In response to the outcry, the TSA promises that it will implement procedures that will obviate such concerns. First, it will use a type of “chalking” procedure that will blur the private parts of a person’s anatomy. The problem with such a solution is that it would enable someone determined to smuggle contraband on board a plane to hide it by placing it in that area of the body. This is ironic considering the purported purpose for such a revealing screening device. The TSA also assures concerned passengers and privacy advocates that they will allow those required to pass through the new machines to stand as far away from the source of the beams as possible, thus allowing the TSA agents to see what they need to see, while preventing them from seeing what they need not. Predictably, border patrol agents at the airports where the backscatter machines are utilized reportedly are not following such restrictions.

The Future — Unpredictable Predictability

A cursory review of history reveals that the government will not restrain itself and will only be checked under duress and after an exhaustive dodge and parry with the Constitution and with those citizens still vigilant enough to force the government to recognized the fetters placed on its behavior by our founding document. These chains are strong and well-defined, but few there are who are willing to steadfastly stand against the powerful and constant surge of government intrusion and disregard for checks and balances enshrined in the Constitution.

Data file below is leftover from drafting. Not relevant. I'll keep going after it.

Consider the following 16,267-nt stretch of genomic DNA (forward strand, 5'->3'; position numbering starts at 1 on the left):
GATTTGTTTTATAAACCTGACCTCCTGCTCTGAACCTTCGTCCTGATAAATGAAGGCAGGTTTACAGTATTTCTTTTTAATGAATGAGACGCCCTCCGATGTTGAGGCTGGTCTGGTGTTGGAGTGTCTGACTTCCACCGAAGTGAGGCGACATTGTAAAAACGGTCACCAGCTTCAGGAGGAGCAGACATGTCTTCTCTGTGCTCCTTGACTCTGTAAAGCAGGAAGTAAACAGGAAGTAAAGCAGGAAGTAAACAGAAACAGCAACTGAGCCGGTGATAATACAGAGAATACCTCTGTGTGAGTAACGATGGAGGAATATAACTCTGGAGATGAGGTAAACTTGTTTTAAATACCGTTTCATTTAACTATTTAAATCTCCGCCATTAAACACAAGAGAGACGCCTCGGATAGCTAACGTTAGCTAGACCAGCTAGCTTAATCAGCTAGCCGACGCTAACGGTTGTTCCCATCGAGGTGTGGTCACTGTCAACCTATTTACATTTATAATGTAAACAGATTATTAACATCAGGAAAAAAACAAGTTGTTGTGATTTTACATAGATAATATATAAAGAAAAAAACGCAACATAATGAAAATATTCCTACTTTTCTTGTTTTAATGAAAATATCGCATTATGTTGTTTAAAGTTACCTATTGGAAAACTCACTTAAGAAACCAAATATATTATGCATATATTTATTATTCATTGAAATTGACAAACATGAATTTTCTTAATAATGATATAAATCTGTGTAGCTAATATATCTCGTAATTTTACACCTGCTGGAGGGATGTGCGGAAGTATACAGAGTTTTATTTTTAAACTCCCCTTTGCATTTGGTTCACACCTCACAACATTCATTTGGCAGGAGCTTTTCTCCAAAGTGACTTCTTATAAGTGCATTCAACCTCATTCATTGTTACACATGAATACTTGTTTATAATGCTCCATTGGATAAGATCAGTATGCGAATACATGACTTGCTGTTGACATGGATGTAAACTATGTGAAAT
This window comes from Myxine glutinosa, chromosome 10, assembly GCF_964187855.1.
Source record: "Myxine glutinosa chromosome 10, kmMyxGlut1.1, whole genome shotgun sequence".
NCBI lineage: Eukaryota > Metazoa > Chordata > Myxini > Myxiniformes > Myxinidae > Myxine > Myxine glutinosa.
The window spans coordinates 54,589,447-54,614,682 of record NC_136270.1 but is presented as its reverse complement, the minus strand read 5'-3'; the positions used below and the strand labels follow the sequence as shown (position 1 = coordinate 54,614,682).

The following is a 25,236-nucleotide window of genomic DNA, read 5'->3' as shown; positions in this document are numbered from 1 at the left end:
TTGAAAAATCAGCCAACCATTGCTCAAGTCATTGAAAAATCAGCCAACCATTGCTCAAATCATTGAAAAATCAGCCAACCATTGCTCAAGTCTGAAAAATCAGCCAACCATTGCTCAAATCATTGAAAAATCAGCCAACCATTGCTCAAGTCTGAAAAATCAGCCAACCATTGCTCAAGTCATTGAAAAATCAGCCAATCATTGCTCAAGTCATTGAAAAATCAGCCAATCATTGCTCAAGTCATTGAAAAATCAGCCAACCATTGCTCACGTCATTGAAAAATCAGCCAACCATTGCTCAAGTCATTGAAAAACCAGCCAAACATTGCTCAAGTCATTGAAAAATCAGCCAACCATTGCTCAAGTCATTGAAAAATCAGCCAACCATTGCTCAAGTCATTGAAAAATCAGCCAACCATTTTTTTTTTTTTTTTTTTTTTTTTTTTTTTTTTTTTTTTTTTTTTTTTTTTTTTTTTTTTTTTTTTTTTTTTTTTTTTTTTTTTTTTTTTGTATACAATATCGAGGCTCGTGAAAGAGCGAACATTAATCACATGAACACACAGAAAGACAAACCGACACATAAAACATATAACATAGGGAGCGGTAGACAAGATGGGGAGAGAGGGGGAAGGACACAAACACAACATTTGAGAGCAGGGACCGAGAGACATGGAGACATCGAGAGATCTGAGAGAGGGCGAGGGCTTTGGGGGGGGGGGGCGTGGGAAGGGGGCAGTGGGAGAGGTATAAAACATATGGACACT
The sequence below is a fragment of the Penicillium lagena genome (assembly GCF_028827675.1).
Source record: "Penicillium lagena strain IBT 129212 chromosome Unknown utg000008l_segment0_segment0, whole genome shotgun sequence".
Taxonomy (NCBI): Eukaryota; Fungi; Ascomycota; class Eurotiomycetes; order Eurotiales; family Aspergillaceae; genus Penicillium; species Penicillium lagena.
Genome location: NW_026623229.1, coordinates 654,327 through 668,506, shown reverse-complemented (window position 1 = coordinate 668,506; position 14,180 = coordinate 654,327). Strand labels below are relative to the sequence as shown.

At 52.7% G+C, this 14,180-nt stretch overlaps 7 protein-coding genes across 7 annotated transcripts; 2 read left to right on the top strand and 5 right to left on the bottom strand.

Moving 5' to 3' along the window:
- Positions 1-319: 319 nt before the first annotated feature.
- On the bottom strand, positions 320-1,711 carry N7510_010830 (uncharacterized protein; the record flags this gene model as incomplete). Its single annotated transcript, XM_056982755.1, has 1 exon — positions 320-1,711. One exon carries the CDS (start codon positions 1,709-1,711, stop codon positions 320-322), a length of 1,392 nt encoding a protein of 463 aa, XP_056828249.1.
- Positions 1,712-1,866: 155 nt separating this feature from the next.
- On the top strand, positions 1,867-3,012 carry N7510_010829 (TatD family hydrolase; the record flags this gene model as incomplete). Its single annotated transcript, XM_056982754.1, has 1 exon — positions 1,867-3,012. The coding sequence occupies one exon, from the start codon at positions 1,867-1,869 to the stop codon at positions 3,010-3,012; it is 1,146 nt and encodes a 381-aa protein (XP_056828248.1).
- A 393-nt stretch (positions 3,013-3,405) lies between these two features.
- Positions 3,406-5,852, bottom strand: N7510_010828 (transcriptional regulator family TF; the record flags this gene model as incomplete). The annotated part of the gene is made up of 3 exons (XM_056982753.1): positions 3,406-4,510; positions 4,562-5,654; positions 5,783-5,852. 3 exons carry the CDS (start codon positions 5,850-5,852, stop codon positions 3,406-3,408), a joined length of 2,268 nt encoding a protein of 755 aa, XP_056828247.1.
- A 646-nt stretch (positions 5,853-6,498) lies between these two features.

Recently, it was fear of a swine flu pandemic that led to enhanced security measures being senselessly, hastily, and haphazardly implemented at border entry points. This is not the last such scare that will be used as justification for further and more intrusive searches and seizures of those wishing to enter the United States. Moreover, one must recognize that such measures are being used at airports and thus only applicable to those seeking to legally enter the United States.

Finally, as described in the opening scenario of this article, there will undoubtedly be newer and more potent viruses that soon will fuel hysterical worldwide panic and lead to emergency searches and seizures of a person’s property (blood? urine? DNA?) in order to “protect” the citizens of the United States. This, married with the Supreme Court’s determined inaction and refusal to announce an applicable standard of constitutionality, makes it easy to predict the outright obliteration of all boundaries around government intrusion into the few remaining sectors of personal privacy and dignity.

All persons born or naturalized in the United States, and subject to the jurisdiction thereof, are citizens of the United States and of the State wherein they reside. No state shall make or enforce any law which shall abridge the privileges or immunities of citizens of the United States; nor shall any State deprive any person of life, liberty, or property, without due process of law; nor deny to any person within its jurisdiction the equal protection of the laws. [Section 1, 14th Amendment to the United States Constitution]